Ekhosuehi Iyahen is the secretary general of the Insurance Development Forum, a public-private partnership led by the insurance industry and supported by the World Bank and UN, aiming to enhance the use of insurance to build greater resilience against disasters and to help achieve the UN 2030 Agenda. With extensive experience developing risk insurance pools for sovereigns, she also serves as an advisor to a number of institutions on catastrophe/climate risk and loss and damage and the role of insurance.
Bambang Susantono provides strategic leadership to ADB’s knowledge and research agenda. Prior to this, Mr. Susantono was the acting minister and vice-minister of transportation of Indonesia, and deputy minister for infrastructure and regional development in Indonesia's Office of Coordinating Ministry for Economic Affairs. He holds a PhD in infrastructure planning, master’s degrees in transportation engineering, and city and regional planning from the University of California in Berkeley, and a bachelor’s degree in civil engineering from the Bandung Institute of Technology.
Hongjoo Hahm joined ESCAP in January 2016 as the deputy executive secretary for programmes. He served as acting executive secretary from May to December 2018. Before this, he worked at the World Bank, ADB, the Korea Development Institute, and taught economics at New York University, Queens College, and the City University of New York. He received his MPhil from the London School of Economics and PhD from New York University. He has an executive MBA from Harvard Business School and a diploma from the Cambridge University Programme for Sustainable Development. He also graduated from Korea’s Third Military Academy and was commissioned as an officer in the Korean Army.
Aiyaz Sayed-Khaiyum is the Fijian attorney-general and minister for economy. He has spearheaded a broad program of economic reform to modernize the Fijian economy, which has decreased the tax burden faced by ordinary people, plugged financial leakages, supported a national minimum wage, incentivized development, and spurred job creation. These reforms, coupled with several constitutional and legal reforms, have produced the longest streak of uninterrupted economic growth in Fijian history, funding a massive expansion in access to infrastructure and essential services for the Fijian people.
Sarah-Jane Wild is the head of operations for the Pacific for Tower Insurance and prior to that was the general manager of Tower Insurance in Fiji. Ms. Wild has over 20 years of industry experience, transferring to Fiji from Tower NZ where she held the head of claims role within Tower. Ms. Wild is a board director for the Pacific Catastrophe Risk Insurance Company and is the deputy chairperson of the Accident Compensation Commission in Fiji and vice president of the Women in Business. She holds a diploma in financial services through the Australia and New Zealand Institute of Insurance and Finance.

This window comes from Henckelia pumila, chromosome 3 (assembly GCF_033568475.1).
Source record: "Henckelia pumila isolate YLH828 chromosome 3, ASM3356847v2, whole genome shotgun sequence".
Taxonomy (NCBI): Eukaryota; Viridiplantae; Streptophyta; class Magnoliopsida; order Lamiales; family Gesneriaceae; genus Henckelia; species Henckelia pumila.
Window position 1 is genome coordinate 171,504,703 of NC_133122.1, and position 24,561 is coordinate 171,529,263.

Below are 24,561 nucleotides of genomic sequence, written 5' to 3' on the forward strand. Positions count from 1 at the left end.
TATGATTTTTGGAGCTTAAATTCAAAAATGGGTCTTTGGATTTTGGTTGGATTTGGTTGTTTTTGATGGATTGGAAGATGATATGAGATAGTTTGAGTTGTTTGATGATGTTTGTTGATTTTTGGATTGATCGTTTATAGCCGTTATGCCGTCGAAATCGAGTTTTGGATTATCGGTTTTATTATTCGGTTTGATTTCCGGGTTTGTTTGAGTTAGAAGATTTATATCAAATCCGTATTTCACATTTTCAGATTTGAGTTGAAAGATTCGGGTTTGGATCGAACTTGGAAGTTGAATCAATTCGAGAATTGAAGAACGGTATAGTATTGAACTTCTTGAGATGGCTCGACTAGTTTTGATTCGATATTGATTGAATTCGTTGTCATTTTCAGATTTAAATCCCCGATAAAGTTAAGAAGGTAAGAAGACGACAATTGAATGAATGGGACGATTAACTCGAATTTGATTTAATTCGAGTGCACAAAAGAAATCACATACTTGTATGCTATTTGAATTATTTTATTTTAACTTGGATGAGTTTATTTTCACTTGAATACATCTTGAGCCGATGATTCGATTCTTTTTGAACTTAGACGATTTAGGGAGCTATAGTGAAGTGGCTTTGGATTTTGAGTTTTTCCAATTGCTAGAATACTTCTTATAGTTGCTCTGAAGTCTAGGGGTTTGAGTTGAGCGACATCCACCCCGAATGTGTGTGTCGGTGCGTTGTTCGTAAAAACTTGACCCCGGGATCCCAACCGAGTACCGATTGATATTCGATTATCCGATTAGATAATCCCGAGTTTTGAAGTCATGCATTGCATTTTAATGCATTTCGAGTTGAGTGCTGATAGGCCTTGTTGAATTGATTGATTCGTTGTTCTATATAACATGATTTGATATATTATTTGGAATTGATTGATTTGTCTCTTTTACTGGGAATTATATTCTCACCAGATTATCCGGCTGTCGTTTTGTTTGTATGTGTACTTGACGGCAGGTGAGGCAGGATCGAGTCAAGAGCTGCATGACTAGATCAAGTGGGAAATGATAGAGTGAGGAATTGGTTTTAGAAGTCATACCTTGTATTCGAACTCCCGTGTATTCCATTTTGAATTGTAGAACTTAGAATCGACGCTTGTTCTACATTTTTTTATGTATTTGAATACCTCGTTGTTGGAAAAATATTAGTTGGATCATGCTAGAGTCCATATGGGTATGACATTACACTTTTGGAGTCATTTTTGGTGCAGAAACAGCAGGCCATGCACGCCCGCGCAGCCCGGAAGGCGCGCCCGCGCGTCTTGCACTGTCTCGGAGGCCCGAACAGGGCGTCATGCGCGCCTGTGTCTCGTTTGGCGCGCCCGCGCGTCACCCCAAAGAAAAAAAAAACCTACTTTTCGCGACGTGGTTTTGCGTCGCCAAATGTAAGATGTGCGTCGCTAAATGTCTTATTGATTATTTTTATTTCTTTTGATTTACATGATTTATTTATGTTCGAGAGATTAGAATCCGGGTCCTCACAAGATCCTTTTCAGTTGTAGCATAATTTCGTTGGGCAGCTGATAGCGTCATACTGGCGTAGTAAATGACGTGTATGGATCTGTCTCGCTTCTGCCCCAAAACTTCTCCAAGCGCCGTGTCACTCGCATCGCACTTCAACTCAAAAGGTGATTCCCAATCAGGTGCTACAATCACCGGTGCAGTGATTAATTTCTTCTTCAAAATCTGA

Moderator and Chair
Simon Young has a background in earth sciences and a PhD in volcanology. He was a chief scientist and then the first director of the Montserrat Volcano Observatory. Mr. Young works as a disaster/climate risk management and financing consultant, having involvement in all three of the multi-country parametric insurance risk pools currently in existence. Mr. Young is currently a strategic advisor to Willis Towers Watson’s Capital, Science & Policy Practice, where he leads innovation in financing instruments for resilience.
With over 160 attendees, including senior representatives from international organizations and ADB member countries, the seminar highlighted the high levels of vulnerability to natural disasters and climate risks within the Asia and Pacific region and the need for greater innovation and partnerships to accelerate financing for disaster risk management and climate resilience. Some reflections included:
- Disaster risks are outpacing disaster resilience in Asia and the Pacific. More than four in five people (84%) affected by natural hazards live in developing Asia. The region also accounts for 55% of the global disaster death toll and 26% of global damages between 2000 and 2018.
- The rate of economic losses has outpaced the growth of insured losses, with individuals, corporations, and governments bearing the brunt of the impact. Over the past 20 years, less than 5% of economic losses in developing Asia were insured, compared to 40% in developed countries.
- Disaster risk financing, including insurance, can help countries ensure that their economies and populations are financially protected in the event of a disaster. Research demonstrates that a 1% increase in insurance penetration can reduce the disaster recovery burden on taxpayers by 22%.
- However, the deployment of the insurance industry’s risk management capabilities and general access to commercial insurance against disasters remains limited and unevenly distributed across the region. Actions are needed to stimulate commercial insurance markets, including for homeowners, businesses, and agriculture including insurance of public assets. Public-private partnerships, including engagement of the insurance industry through institutions like the IDF, were identified as critical.
There is a need for significant scaling up of resources and financing for resilience-building, including considerations around lower interest rates on loans for programs that focus on resilience-building. There is a need to inculcate a culture of insurance built on public education, awareness, and clear policy signals from governments in collaboration with civil society and broader stakeholders as part of deepening disaster risk financing systems across the region. Development finance institutions and donors were challenged to be more innovative and to play a greater role in leveraging private sector expertise and capacities.